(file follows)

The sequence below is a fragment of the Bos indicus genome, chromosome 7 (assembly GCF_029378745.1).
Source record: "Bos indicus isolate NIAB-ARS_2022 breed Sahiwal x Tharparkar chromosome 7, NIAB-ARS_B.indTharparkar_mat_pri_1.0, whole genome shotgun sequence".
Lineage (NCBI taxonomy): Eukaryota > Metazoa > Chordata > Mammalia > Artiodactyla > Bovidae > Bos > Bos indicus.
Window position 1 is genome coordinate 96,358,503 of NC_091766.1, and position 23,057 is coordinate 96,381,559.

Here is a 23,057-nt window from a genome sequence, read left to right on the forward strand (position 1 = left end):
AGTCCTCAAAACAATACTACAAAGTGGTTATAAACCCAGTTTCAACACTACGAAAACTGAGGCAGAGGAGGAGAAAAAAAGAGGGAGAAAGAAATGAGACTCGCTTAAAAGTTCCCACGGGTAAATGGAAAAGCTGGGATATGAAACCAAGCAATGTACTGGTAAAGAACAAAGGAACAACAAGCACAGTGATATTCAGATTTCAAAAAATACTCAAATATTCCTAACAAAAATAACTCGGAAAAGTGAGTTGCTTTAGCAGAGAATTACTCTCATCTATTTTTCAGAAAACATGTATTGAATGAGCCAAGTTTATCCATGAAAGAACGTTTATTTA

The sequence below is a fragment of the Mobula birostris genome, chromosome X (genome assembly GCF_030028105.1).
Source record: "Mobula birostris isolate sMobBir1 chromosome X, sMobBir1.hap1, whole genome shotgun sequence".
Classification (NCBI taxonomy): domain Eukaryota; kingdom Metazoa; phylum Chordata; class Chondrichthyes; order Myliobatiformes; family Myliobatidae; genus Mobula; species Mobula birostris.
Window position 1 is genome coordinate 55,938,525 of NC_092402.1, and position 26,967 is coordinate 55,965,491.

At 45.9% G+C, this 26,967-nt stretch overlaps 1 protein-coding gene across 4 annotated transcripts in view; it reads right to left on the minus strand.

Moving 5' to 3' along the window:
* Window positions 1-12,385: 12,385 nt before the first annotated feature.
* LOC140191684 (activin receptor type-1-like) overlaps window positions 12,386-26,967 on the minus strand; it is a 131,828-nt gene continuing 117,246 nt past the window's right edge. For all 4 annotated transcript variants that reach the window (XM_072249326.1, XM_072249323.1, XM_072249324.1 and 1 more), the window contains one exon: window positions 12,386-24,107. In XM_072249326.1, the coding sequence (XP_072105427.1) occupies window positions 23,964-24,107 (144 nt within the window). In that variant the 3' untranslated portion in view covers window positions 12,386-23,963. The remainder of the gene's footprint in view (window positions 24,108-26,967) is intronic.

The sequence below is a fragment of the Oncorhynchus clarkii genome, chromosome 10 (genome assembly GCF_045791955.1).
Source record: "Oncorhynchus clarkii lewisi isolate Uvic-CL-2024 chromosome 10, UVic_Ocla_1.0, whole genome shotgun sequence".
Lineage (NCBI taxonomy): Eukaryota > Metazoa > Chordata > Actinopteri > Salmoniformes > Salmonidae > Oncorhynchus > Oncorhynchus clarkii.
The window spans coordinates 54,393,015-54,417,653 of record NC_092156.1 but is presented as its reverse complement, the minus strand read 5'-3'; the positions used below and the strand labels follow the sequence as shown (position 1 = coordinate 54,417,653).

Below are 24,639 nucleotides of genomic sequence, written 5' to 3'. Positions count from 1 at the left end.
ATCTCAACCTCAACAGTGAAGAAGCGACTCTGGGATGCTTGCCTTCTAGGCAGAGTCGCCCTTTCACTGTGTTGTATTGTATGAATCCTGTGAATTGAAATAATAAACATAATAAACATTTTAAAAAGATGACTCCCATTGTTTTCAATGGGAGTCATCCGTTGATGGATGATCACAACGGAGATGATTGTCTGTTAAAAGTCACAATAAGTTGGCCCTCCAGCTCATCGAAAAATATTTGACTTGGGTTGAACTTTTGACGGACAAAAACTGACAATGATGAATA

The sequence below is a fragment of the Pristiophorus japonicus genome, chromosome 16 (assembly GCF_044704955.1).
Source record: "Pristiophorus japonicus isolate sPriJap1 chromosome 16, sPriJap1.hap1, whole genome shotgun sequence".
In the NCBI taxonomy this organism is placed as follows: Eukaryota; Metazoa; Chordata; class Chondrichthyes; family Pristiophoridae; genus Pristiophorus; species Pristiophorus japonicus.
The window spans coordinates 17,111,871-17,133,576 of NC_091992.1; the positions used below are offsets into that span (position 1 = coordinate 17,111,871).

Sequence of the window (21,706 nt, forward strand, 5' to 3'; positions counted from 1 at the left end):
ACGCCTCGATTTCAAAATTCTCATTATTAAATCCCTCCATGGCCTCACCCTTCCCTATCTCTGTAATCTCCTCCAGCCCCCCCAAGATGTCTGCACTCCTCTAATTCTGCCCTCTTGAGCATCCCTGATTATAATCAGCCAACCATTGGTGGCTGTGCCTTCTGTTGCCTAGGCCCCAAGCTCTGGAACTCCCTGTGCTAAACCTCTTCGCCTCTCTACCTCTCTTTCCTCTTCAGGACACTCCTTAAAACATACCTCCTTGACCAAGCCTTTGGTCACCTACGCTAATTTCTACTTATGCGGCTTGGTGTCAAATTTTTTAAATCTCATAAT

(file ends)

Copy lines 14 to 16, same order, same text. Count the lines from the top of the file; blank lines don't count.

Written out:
* LOC140191684 (activin receptor type-1-like) overlaps window positions 12,386-26,967 on the minus strand; it is a 131,828-nt gene continuing 117,246 nt past the window's right edge. For all 4 annotated transcript variants that reach the window (XM_072249326.1, XM_072249323.1, XM_072249324.1 and 1 more), the window contains one exon: window positions 12,386-24,107. In XM_072249326.1, the coding sequence (XP_072105427.1) occupies window positions 23,964-24,107 (144 nt within the window). In that variant the 3' untranslated portion in view covers window positions 12,386-23,963. The remainder of the gene's footprint in view (window positions 24,108-26,967) is intronic.

The sequence below is a fragment of the Oncorhynchus clarkii genome, chromosome 10 (genome assembly GCF_045791955.1).
Source record: "Oncorhynchus clarkii lewisi isolate Uvic-CL-2024 chromosome 10, UVic_Ocla_1.0, whole genome shotgun sequence".